Jaws was such a terrifying film because you barely ever saw the shark.
After all, what we don’t see is scarier than what we do. Spielberg knew this.
And so, he advertised the shark’s presence and attitude with the two most terrifying musical notes in history.
Not surprisingly, the summer his movie was released, beach goers nationwide started seeing phantom sharks every time they waded into the water. Jaws officially cemented a perception in the minds of millions of people.
Myself included. That movie scared me out of the ocean until my twenties.
More than four decades later, an issue of marine policyjournalused the infamous shark film as case study on something called fear conditioning. It’s the state in which certain features stimulate the human fear response. Pictures of sharks, seeing the word shark, people calling out shark, the notion of swimming in the ocean, even the musical score, they all triggered the response.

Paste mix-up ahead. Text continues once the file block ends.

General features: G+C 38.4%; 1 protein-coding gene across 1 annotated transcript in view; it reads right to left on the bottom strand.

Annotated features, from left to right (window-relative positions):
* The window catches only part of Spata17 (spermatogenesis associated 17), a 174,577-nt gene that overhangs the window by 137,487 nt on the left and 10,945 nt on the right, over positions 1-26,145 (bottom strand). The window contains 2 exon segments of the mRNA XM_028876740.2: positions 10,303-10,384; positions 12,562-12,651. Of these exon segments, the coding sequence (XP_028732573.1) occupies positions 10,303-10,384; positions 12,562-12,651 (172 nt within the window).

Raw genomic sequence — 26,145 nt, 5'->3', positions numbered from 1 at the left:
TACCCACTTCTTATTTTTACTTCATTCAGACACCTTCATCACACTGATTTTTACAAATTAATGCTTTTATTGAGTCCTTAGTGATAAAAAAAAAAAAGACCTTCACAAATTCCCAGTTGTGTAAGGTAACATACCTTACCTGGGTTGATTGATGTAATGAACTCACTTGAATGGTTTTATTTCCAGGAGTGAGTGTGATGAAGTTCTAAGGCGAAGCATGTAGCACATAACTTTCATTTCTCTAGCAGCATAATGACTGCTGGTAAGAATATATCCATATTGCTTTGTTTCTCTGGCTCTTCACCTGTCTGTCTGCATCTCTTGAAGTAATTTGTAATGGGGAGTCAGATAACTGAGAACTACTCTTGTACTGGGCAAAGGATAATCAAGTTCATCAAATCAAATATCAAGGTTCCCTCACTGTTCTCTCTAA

Researchers even found that this type of conditioning can be so impactful that people have been habituated to fear sharks, even when on land.
Isn’t it fascinating how fear works?
Not unlike the movie poster itself, it convinces us not to go into the water.
But the one thing fear doesn’t want to know is, each time we confront it, grows smaller. Every time we bravely step into the circle of our fear and face it down and endure it long enough to break its hold on us, we grow stronger.
The world might still eat us alive, of course, but at least we don’t have to go through life knotted by fear’s tensions every second of the day.
Just remember, there is nothing that exists beyond ourselves to make us fearful.
Fear is a song with only one note. Or in this case, two notes.
And the music is coming from inside the house.
If you feel drowned out by the litany of worries continually roaring within your mind, try going into the water.
And know that it’s only a movie.
LET ME ASK YA THIS…
What story is robbing you of the very energy you need to directly and potently face your fear?